The Honor View 20 was first unveiled just after Christmas in China, with a further tease of availability coming earlier this month during CES 2018 in Las Vegas.A smartphone brand owned by Huawei, today unveiled its newest device, the Honor View 20. The device launched at an event in Paris, and several tech publications were able to go hands-on with it.
Honor is a brand in a state of flux. Once known as the cool kid on the block — a smart, funky alternative to the boring mid-range phone pack — it’s now looking at the premium flagship handset market with envious, yet hungry eyes.
On paper, that’s exactly what Honor has done with the Honor View 20. You can’t get much more impressive than the View 20’s headline-grabbing feature, its 48-megapixel rear camera, which is just one of two lenses on the phone’s back. It’s a record sensor size for a phone camera, a revelation and a feature that demands to be interrogated. That is exactly what I’ve been doing since I got my hands on this handset at CES 2019.
Trade-offs like these are required as we nudge closer and closer to the futuristic ideal of an all-display smartphone. The only part of the View 20’s front panel that could reasonably be described as a bezel is the chin area; even that is only a scant few millimeters taller than the other screen borders.
The quality if the display also impresses. It’s a Full HD+ panel, but the added subpixel density of an LCD versus OLED display means this isn’t a huge deal. You’re not missing out on much visible sharpness compared to a QHD+ OLED panel. Honor’s panel provides bright, punchy colors and white balance controls in the software for manual tweaking. And the panel’s max brightness made it clear enough for easy use even under the bright Nevada sun.
Audio is not afterthought either. In addition to being one of the few flagship phones to still include a headphone jack, the View 20 also packs a decent bottom-firing speaker setup. Regarding volume and bass, it’s close to the front-facing speakers of the Pixel 3 XL.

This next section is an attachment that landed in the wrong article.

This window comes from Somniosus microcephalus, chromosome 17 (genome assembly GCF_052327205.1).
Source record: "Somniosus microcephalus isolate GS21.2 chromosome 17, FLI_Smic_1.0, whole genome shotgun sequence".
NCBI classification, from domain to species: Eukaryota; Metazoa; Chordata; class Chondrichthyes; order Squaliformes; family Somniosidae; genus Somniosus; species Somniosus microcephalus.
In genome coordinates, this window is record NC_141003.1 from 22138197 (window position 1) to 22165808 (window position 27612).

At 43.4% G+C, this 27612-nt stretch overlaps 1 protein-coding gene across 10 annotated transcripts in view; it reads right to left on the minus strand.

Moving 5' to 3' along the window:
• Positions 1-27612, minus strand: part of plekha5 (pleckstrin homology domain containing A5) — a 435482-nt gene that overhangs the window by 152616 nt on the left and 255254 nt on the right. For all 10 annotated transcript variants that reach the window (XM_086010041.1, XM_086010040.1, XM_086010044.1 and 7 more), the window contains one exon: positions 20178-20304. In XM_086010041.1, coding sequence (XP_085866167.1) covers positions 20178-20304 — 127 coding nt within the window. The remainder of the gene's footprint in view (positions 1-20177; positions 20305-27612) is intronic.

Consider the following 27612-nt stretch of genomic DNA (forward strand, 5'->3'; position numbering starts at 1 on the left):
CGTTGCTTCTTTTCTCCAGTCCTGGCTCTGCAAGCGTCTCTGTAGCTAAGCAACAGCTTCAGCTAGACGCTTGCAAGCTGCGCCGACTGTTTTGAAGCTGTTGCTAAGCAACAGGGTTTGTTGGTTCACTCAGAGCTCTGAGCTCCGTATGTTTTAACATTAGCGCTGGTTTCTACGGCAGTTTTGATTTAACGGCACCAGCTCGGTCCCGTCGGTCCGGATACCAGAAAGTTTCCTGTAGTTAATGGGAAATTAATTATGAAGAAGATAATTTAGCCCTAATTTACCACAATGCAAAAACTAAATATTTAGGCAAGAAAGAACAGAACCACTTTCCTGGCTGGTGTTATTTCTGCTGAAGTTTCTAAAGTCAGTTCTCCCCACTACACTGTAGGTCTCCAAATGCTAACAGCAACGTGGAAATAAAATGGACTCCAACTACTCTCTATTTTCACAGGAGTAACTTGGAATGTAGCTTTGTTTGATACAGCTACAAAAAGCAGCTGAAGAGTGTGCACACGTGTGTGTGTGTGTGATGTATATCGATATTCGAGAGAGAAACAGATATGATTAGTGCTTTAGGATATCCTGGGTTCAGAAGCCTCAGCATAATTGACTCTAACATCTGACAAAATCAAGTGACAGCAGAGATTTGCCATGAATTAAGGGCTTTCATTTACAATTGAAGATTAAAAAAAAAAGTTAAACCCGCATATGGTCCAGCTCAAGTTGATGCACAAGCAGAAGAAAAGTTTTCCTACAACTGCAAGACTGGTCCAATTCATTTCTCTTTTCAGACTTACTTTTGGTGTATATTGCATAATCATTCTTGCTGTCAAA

On the inside, Honor takes the core specs of the Huawei Mate 20 series, with the proven Kirin 980 chipset at the heart of the phone, along
Honor View 20 Cheat Sheet
- The View 20 is packed with megapixels: there’s a 48-MP rear camera and a 25-MP front camera on board.
- It’s the first screen to be released with a punch-hole camera on its display, ahead of Samsung’s upcoming Galaxy S10.
- It has the same Kirin 980 chipset found in the high-end Huawei Mate 20 Pro.
Honor waves goodbye to EMUI, as the View 20 uses Magic UI 2.0 software, a re-skinned version of Android 9.
- Battery is big: the View 20 has a 4000mAh battery capacity and also USB-C fast charging (5V).
Pricing and Availability
There are two models available — the first with 6GB RAM and 128GB storage, and the second with 8GB RAM and 256GB storage. These are quite considerable specs, but Honor is usually very competitively priced. And the View 20 is of no exception with official pricing for the 128GB version coming in at £499 / 579 Euros.
For American readers, those above prices convert directly to $648. Unfortunately, it’s unclear at this time whether the View 20 is going to be offered by any carriers or retailers in the U.S. Honor is part of Huawei, after all, which isn’t enjoying a great relationship with the U.S. government at the moment.
Even before that relationship got frosty, previous Honor devices struggled to make it to American shelves. Again, check back here soon to see if we have any updates about who’s selling the View 20 and for how much.
The only major feature missing from the View 20’s impressive spec list is official water resistance. There’s no IP rating listed, like current OnePlus phones, however Honor says it should be sufficiently splash resistant to survive a rainy day or an unexpected drink spillage. As a point of contrast, the View 20’s SIM tray doesn’t include a rubber gasket like you’d find on a OnePlus 6T. It’s unclear how much this affects the phone’s susceptibility to water damage compared to its competitor, but it bears mentioning.
Finally, one unfortunate hardware compromise you will have to make compared to traditional expensive flagship phones relates to the View 20’s haptic motor. Vibration feedback from the phone feels mushy and soft, in contrast to the sharper taps you’d get from an iPhone or a Pixel. Perhaps that’s why vibration feedback for on-screen keys is disabled by default in software.
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